Clinical Implications of BIA-ALCL: Survey of the American Society of Plastic Surgeons
Logan Carr, MD, John Roberts, MD, John Potochny, MD.
Penn State Milton S Hershey Medical Center, Hershey, PA, USA.
Background: Breast implant use is at an all-time high. The FDA estimates as many as 10 million women worldwide currently have breast implants. BIA-ALCL is a malignancy associated with textured breast implants. While previously thought to be extremely rare, emerging evidence reveals a much higher incidence. Many studies have examined the etiology, incidence, and treatment of BIA-ALCL, but it is unclear how this information is being utilized. The purpose of this study is to examine how practicing plastic surgeons are integrating this new information in their clinical decision making.
Methods: A questionnaire was developed in conjunction with the ASPS BIA-ALCL subcommittee. The survey was sent to all members. In addition to surgeon demographic data, questions focused on if and how the increased awareness of BIA-ALCL has changed the individual surgeon's practice.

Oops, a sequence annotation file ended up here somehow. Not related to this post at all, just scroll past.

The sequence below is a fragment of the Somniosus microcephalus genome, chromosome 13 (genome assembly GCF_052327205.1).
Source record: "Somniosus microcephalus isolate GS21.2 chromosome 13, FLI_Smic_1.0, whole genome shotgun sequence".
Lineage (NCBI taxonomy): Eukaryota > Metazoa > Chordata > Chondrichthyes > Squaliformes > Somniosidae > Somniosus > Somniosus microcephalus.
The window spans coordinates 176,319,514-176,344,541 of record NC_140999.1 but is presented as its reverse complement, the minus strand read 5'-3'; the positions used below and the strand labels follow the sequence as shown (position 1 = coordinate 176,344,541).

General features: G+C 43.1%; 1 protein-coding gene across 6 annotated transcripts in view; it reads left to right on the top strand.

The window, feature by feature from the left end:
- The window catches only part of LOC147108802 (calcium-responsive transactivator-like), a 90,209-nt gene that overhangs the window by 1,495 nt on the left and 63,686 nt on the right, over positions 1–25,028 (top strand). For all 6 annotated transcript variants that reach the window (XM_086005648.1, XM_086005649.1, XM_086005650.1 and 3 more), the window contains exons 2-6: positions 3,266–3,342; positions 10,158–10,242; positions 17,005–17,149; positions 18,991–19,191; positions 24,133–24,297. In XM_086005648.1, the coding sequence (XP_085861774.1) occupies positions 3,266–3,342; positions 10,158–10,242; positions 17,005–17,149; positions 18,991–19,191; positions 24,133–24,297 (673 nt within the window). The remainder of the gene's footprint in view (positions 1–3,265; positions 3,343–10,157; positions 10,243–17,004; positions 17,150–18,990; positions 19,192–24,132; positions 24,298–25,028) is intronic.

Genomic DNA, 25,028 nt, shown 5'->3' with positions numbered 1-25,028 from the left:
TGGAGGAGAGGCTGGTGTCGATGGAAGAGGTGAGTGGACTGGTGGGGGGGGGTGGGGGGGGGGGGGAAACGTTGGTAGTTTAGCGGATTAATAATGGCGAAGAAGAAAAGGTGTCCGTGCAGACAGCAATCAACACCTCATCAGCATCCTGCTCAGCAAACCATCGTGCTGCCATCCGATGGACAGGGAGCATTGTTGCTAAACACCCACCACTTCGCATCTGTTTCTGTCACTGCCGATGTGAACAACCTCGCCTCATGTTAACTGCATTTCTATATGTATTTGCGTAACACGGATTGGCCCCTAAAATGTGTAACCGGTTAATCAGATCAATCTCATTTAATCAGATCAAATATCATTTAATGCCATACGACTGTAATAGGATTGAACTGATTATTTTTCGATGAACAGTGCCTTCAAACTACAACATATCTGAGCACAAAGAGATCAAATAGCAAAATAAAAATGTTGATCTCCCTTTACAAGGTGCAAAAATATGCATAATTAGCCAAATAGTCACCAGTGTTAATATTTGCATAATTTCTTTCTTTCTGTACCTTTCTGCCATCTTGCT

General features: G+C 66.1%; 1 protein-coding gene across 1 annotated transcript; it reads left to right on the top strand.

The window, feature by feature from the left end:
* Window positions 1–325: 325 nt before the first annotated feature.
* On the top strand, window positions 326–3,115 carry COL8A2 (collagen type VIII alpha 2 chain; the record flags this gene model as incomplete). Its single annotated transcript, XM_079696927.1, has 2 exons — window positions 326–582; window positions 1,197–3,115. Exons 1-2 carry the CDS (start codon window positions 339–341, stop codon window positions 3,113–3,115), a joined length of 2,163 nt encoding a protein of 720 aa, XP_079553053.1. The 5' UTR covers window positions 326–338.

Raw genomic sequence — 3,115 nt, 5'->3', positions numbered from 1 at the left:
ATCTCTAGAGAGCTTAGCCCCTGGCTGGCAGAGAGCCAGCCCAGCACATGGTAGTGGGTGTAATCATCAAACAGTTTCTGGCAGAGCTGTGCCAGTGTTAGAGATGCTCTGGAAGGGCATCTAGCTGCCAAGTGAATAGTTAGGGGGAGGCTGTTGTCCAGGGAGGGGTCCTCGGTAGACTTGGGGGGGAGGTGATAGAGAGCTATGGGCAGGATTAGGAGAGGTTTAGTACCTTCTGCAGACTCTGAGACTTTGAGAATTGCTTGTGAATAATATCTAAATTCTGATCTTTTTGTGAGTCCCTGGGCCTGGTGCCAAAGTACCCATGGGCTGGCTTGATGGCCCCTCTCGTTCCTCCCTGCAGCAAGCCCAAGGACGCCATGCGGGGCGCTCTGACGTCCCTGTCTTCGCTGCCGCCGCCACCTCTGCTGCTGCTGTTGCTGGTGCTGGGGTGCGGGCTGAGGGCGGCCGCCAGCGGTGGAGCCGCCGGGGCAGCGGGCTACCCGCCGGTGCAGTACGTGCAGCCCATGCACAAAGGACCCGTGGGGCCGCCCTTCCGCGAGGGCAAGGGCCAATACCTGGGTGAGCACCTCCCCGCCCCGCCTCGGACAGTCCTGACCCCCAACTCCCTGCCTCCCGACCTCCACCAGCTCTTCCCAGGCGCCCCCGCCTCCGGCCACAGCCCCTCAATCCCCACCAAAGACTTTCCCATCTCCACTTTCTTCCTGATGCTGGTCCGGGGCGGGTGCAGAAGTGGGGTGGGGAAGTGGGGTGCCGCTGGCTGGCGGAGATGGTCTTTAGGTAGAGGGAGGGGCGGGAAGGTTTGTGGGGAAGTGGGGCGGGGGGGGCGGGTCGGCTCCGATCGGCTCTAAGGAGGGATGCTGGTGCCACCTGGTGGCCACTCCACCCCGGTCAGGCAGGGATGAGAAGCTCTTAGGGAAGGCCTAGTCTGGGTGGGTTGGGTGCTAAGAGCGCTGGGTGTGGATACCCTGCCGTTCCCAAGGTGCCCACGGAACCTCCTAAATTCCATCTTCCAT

Results: Six hundred and seven ASPS members completed the survey. Respondents mainly work in private practice (76%) and 42.6% have been practicing for at least twenty years. Most (83.4%) believe BIA-ALCL is a malignancy, while some (5%) still doubt its existence. Almost 80% believe the incidence is less than 1/30,000, with 13% of those reporting the probability as one in a million. Interestingly, almost 60% of respondents want surgeons who place textured implants to complete online training regarding the diagnosis and treatment of BIA-ALCL. During patient consultation, 61% routinely discuss BIA-ALCL, while 26% discuss only if using textured implants. Conversely, 13% do not mention BIA-ALCL regardless of surface type. When completing an informed consent, 55% always include BIA-ALCL as a risk, 14% include it if using textured implants, and 25% do not include it as a risk because of the low incidence.
Considering the increased risk of BIA-ALCL, 47.7% of plastic surgeons have switched to smooth implants exclusively. Smooth implants are favored by 62.5% in reconstructive breast surgery, and 90.25% in cosmetic breast surgery. Postoperatively, 35% of surgeons follow their breast implant patients for only one year, and 34% follow patients for over 10 years. For patients who already have breast implants, 87% of surgeons have not attempted to update them concerning BIA-ALCL. If surgeons choose to inform their patients, most discuss it at a scheduled appointment (64%).
Although BIA-ALCL is hundreds of times more common than originally thought, some plastic surgeons continue to use textured implants, omit the risk during informed consent, have abbreviated postoperative follow-up, and do not inform their established patients of their increased risk.
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